18th April – Ottorino Respighi
|Respighi (9th July 1879 – 18th April 1936) is our composer for 18th April, to mark the day of his death.|
|Lifespan: 56 years|
|Education: Liceo Musicale, Bologna|
|Fame Ranking: 3|
Ottorino Respighi was born in Bologna, Italy and began his musical training there at the Liceo Musicale (Music School). His father had taught him piano and violin from an early age, and at the music school Respighi complemented his skills with studies in viola, composition and historical studies. He continued to be immensely interested in the historical aspect of music throughout his life, and composed several “neo-classical” pieces which were based on much older musical forms and harmonies. (Despite the term “neo-classical” being applied to Respighi, there is nothing strictly “classical” about his style. He tended to blend historical forms with Romantic.)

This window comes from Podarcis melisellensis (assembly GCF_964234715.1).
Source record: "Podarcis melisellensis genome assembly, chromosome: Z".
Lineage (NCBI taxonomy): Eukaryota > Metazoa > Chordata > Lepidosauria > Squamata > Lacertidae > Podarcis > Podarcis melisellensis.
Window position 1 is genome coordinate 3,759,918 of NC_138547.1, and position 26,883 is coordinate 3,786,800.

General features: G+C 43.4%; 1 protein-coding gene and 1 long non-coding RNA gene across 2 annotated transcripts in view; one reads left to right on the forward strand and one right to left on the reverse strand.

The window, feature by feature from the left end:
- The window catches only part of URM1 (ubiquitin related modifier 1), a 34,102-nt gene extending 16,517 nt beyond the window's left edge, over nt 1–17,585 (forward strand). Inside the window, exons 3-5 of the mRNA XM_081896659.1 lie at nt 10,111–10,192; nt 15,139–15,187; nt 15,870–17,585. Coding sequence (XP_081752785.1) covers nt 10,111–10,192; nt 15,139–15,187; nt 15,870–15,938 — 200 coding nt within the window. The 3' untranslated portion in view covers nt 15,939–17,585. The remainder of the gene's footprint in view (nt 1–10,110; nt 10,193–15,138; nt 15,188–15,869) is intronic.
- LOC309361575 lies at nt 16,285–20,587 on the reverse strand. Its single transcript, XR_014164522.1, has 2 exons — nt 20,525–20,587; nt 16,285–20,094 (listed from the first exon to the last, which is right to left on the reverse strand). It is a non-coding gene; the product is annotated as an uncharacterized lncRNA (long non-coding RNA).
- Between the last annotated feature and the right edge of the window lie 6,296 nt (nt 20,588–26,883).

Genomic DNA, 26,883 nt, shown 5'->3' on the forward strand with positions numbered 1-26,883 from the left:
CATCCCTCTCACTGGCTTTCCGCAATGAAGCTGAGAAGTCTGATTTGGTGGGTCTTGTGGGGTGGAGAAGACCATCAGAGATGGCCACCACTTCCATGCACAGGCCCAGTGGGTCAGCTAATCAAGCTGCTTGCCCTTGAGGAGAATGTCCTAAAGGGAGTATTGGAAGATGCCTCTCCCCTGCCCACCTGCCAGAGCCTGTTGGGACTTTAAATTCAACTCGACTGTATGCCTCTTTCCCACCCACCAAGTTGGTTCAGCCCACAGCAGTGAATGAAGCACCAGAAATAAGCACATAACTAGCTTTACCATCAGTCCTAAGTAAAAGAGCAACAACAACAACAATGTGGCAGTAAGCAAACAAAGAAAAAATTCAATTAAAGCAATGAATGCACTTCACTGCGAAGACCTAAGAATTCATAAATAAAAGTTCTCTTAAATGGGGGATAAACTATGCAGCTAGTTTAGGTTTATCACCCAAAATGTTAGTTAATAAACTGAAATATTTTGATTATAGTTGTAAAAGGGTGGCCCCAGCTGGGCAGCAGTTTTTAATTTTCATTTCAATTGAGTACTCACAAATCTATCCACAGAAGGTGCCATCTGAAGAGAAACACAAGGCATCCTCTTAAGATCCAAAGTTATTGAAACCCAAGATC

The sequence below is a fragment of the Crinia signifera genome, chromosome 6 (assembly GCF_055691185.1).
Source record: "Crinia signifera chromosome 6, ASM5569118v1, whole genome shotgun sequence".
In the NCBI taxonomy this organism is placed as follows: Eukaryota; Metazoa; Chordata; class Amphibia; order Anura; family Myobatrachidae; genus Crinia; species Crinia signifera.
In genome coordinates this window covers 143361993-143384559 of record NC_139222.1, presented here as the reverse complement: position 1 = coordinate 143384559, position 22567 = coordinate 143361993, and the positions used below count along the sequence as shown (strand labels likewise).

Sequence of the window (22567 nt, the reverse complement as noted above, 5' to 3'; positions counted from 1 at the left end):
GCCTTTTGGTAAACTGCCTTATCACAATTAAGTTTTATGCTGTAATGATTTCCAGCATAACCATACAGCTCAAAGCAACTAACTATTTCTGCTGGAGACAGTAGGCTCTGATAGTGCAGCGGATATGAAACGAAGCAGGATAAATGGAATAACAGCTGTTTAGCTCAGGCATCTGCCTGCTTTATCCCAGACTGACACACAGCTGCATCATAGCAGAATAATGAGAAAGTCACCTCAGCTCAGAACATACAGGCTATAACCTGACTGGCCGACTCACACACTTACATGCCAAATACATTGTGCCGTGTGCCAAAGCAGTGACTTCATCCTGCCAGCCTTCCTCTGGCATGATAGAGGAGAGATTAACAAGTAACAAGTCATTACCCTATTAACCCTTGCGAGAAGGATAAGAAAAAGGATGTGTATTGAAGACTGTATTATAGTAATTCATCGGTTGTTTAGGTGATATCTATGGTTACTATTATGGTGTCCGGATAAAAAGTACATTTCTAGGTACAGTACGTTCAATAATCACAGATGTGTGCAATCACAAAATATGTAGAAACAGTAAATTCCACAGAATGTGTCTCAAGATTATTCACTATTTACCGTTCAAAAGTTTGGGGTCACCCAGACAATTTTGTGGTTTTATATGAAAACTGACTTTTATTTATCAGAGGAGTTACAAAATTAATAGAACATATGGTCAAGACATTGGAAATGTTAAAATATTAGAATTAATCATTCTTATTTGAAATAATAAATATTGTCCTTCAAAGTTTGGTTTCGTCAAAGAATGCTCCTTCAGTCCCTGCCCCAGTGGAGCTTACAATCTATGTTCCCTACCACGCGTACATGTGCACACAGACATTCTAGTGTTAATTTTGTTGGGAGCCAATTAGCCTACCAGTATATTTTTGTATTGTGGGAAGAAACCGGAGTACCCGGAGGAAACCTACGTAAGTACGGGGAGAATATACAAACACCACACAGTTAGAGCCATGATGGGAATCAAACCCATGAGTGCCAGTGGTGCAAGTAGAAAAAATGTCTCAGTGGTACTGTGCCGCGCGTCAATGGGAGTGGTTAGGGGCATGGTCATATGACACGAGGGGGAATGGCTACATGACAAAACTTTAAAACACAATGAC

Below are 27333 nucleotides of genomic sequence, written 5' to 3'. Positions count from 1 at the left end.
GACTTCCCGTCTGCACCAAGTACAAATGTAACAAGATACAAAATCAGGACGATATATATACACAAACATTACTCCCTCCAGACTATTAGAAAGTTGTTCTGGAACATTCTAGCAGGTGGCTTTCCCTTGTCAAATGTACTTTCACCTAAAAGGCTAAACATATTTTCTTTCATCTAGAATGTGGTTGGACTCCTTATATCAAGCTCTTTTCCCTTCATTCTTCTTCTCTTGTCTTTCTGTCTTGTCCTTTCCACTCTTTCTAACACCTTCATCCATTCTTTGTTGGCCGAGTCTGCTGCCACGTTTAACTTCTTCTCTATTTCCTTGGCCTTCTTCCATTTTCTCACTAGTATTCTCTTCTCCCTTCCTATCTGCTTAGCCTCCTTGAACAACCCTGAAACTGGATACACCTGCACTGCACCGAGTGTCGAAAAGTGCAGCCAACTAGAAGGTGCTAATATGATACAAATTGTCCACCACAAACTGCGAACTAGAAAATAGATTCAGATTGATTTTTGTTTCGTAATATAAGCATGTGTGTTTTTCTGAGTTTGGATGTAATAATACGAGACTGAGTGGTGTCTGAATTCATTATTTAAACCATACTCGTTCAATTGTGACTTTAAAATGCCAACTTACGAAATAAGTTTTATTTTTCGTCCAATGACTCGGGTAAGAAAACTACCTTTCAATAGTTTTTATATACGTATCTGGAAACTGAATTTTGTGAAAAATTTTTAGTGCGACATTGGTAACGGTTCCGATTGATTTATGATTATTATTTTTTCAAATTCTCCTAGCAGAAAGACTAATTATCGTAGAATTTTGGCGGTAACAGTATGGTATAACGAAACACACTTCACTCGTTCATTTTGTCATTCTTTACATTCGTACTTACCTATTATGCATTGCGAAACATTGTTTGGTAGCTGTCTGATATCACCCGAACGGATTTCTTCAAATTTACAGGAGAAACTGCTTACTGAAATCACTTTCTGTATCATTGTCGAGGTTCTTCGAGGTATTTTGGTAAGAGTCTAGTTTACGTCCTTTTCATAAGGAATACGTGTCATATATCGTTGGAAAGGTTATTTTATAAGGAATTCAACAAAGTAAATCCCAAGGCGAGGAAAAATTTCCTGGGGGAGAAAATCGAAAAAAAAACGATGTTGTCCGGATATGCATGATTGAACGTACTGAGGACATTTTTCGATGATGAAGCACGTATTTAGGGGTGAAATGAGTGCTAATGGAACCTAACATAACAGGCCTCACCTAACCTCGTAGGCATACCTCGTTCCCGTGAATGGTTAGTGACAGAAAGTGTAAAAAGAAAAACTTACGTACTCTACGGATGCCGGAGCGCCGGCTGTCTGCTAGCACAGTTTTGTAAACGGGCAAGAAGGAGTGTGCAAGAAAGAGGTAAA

As a young man, Respighi travelled to St. Petersburg in Russia and took up the position of principal viola player at the Russian Imperial Theatre Orchestra. He did not focus on composition at this period in his life. Russia was followed by a short stint in Germany, and it was only when he returned to Italy in 1909 that he turned his attentions to becoming a full-time composer.
Respighi’s compositions fall into two main camps – there are pieces which translate a visual stimulus into music – a geographical or culture canvas is portrayed musically, and there are his musicologically inspired neo-classical works, which transform pieces from the 16th, 17th and 18th centuries using modern orchestration techniques. His culturally-inspired pieces are among his most famous, with a suite a works depiciting aspects of Rome being particularly well-known. He also wrote a trilogy of pieces inspired by Brazilian life. Historical works include “Ancient Airs and Dances”, and he also published his own editions of works by Monteverdi and Vivaldi.
Here is Respighi’s first suite of “Ancient Airs and Dances”:
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